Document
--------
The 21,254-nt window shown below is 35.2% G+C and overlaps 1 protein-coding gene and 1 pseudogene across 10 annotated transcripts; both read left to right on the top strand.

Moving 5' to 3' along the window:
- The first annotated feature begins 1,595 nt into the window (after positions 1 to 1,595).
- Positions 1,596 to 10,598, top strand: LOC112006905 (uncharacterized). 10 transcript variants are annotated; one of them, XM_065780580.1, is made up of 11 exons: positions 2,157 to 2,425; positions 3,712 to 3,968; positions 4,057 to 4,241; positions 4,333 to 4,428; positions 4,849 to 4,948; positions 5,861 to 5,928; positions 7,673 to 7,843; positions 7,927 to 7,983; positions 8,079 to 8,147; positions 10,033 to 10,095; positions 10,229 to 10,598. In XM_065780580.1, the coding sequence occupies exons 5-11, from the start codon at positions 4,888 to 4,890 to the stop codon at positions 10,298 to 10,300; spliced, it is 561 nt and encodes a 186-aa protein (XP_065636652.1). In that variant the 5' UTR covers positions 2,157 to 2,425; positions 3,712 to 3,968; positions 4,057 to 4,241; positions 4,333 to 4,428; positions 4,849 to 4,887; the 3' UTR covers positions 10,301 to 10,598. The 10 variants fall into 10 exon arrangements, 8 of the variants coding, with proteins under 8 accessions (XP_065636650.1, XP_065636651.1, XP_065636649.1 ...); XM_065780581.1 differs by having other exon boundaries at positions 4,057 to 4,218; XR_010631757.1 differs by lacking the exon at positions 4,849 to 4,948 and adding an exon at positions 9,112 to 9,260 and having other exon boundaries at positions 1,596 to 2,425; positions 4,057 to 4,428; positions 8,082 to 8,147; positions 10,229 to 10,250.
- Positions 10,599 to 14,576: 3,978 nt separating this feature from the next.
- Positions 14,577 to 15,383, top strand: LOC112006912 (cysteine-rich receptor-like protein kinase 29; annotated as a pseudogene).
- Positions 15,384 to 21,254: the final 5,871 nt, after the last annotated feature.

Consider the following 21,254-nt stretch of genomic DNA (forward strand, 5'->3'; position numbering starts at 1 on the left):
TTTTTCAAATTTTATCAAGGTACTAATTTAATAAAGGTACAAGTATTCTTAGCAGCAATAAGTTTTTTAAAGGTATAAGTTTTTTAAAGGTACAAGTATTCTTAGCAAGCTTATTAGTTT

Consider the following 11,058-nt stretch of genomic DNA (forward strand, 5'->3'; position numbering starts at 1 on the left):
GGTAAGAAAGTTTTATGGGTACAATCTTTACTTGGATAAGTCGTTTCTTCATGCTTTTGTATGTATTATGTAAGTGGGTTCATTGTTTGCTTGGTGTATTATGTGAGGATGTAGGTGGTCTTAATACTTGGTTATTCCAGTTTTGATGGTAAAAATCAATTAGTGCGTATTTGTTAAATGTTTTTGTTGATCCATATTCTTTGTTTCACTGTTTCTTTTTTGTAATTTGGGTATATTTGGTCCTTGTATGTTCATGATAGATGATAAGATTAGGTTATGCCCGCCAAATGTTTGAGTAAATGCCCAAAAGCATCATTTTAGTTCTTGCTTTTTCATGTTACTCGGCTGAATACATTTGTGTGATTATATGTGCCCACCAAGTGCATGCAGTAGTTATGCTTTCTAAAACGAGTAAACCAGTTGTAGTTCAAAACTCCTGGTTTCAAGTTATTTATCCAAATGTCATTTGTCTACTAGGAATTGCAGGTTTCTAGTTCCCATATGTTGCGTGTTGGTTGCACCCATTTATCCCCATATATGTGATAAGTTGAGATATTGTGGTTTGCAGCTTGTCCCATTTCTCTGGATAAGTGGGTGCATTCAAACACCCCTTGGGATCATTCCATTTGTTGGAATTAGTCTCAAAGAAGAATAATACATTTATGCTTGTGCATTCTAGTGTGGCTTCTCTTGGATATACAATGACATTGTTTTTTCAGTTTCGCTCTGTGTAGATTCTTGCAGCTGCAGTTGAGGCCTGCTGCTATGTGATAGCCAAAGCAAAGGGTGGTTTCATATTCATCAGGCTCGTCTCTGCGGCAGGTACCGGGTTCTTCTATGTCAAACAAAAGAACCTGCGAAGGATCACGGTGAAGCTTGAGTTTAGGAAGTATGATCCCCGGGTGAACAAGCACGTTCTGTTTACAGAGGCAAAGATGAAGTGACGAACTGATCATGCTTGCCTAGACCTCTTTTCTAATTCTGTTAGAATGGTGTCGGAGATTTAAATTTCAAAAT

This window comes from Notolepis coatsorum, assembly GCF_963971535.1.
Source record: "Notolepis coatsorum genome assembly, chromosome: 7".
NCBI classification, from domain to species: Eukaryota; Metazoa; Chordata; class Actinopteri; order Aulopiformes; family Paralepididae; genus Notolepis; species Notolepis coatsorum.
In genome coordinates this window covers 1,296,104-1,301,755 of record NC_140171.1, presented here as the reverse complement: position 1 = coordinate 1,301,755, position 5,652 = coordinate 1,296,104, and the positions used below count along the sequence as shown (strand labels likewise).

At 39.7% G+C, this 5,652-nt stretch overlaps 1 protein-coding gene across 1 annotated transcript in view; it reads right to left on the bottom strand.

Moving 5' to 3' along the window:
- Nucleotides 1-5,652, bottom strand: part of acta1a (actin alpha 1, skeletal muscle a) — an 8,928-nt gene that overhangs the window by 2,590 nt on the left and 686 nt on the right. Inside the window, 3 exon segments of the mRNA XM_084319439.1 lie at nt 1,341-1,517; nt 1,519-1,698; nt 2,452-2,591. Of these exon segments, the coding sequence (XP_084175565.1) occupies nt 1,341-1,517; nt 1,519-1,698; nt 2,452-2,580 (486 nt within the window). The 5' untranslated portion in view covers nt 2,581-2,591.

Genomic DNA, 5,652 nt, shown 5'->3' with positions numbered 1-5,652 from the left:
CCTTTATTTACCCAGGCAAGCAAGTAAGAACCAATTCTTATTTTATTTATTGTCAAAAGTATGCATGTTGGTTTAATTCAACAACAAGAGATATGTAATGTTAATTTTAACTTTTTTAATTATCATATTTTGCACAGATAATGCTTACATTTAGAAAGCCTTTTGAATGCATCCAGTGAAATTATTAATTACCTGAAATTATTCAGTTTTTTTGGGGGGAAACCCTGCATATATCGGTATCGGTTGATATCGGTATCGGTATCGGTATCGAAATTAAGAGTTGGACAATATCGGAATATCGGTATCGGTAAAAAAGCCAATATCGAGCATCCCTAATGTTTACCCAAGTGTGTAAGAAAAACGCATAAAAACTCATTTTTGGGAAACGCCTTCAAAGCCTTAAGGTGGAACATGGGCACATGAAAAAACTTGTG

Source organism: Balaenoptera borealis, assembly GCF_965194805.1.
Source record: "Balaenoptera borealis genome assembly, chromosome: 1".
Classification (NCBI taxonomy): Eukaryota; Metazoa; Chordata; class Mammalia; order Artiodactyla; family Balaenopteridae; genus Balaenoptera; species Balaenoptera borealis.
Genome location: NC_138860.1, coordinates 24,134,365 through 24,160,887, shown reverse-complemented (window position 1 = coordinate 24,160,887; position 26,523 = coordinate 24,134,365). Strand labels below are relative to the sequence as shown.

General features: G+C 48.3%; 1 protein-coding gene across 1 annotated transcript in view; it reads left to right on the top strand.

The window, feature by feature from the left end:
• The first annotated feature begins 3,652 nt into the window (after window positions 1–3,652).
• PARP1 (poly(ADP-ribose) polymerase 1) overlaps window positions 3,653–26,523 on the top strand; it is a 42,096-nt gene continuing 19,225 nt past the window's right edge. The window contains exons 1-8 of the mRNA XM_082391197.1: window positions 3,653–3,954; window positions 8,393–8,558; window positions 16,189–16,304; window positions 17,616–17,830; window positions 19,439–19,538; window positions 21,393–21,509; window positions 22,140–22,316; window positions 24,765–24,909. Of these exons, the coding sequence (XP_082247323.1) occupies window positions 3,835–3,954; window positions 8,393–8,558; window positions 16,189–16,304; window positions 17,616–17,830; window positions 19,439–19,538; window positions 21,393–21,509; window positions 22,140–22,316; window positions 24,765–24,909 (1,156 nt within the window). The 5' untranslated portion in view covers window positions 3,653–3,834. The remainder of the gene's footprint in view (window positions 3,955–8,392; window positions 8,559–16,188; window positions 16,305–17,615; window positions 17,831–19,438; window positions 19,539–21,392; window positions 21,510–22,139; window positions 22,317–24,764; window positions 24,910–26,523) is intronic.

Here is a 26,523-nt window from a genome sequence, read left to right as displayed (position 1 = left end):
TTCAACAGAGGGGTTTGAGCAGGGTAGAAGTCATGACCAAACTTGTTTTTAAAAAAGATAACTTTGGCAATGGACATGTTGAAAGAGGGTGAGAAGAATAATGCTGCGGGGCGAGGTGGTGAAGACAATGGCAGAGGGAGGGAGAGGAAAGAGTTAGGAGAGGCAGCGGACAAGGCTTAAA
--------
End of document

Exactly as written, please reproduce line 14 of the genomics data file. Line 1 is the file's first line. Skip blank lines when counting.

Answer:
NCBI classification, from domain to species: Eukaryota; Metazoa; Chordata; class Actinopteri; order Aulopiformes; family Paralepididae; genus Notolepis; species Notolepis coatsorum.